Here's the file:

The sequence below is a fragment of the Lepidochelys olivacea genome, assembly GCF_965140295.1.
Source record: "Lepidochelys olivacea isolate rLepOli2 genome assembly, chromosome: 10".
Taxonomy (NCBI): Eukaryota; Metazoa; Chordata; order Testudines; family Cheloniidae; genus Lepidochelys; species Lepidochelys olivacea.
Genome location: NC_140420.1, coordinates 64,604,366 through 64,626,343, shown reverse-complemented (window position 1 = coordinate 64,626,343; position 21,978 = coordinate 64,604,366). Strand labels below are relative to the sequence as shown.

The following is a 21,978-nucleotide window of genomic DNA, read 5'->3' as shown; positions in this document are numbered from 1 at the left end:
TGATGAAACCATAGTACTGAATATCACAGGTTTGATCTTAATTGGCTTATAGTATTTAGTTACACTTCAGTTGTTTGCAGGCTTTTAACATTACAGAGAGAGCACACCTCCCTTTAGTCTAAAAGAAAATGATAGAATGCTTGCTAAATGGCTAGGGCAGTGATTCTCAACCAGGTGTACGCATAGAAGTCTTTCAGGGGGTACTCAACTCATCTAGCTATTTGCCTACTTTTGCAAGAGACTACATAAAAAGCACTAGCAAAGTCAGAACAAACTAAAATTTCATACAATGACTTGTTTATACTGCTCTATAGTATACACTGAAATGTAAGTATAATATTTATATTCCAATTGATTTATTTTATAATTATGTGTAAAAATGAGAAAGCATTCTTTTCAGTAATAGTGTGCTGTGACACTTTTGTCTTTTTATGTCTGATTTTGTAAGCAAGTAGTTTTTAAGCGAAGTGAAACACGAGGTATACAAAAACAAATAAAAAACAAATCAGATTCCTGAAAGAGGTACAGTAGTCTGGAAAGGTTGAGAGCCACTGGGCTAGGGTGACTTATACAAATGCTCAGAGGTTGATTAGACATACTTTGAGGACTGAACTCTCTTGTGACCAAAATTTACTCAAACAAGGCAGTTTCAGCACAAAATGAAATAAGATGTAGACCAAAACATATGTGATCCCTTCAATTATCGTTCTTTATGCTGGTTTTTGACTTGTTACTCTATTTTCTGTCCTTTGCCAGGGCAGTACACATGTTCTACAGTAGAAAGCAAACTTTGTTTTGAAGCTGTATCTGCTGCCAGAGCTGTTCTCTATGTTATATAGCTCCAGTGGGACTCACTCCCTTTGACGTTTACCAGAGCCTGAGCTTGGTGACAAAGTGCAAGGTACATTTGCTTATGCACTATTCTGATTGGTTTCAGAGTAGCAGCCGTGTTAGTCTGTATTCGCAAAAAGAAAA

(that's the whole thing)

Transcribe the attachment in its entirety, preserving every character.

The sequence below is a fragment of the Lepidochelys olivacea genome, assembly GCF_965140295.1.
Source record: "Lepidochelys olivacea isolate rLepOli2 genome assembly, chromosome: 10".
Taxonomy (NCBI): Eukaryota; Metazoa; Chordata; order Testudines; family Cheloniidae; genus Lepidochelys; species Lepidochelys olivacea.
Genome location: NC_140420.1, coordinates 64,604,366 through 64,626,343, shown reverse-complemented (window position 1 = coordinate 64,626,343; position 21,978 = coordinate 64,604,366). Strand labels below are relative to the sequence as shown.

The following is a 21,978-nucleotide window of genomic DNA, read 5'->3' as shown; positions in this document are numbered from 1 at the left end:
TGATGAAACCATAGTACTGAATATCACAGGTTTGATCTTAATTGGCTTATAGTATTTAGTTACACTTCAGTTGTTTGCAGGCTTTTAACATTACAGAGAGAGCACACCTCCCTTTAGTCTAAAAGAAAATGATAGAATGCTTGCTAAATGGCTAGGGCAGTGATTCTCAACCAGGTGTACGCATAGAAGTCTTTCAGGGGGTACTCAACTCATCTAGCTATTTGCCTACTTTTGCAAGAGACTACATAAAAAGCACTAGCAAAGTCAGAACAAACTAAAATTTCATACAATGACTTGTTTATACTGCTCTATAGTATACACTGAAATGTAAGTATAATATTTATATTCCAATTGATTTATTTTATAATTATGTGTAAAAATGAGAAAGCATTCTTTTCAGTAATAGTGTGCTGTGACACTTTTGTCTTTTTATGTCTGATTTTGTAAGCAAGTAGTTTTTAAGCGAAGTGAAACACGAGGTATACAAAAACAAATAAAAAACAAATCAGATTCCTGAAAGAGGTACAGTAGTCTGGAAAGGTTGAGAGCCACTGGGCTAGGGTGACTTATACAAATGCTCAGAGGTTGATTAGACATACTTTGAGGACTGAACTCTCTTGTGACCAAAATTTACTCAAACAAGGCAGTTTCAGCACAAAATGAAATAAGATGTAGACCAAAACATATGTGATCCCTTCAATTATCGTTCTTTATGCTGGTTTTTGACTTGTTACTCTATTTTCTGTCCTTTGCCAGGGCAGTACACATGTTCTACAGTAGAAAGCAAACTTTGTTTTGAAGCTGTATCTGCTGCCAGAGCTGTTCTCTATGTTATATAGCTCCAGTGGGACTCACTCCCTTTGACGTTTACCAGAGCCTGAGCTTGGTGACAAAGTGCAAGGTACATTTGCTTATGCACTATTCTGATTGGTTTCAGAGTAGCAGCCGTGTTAGTCTGTATTCGCAAAAAGAAAA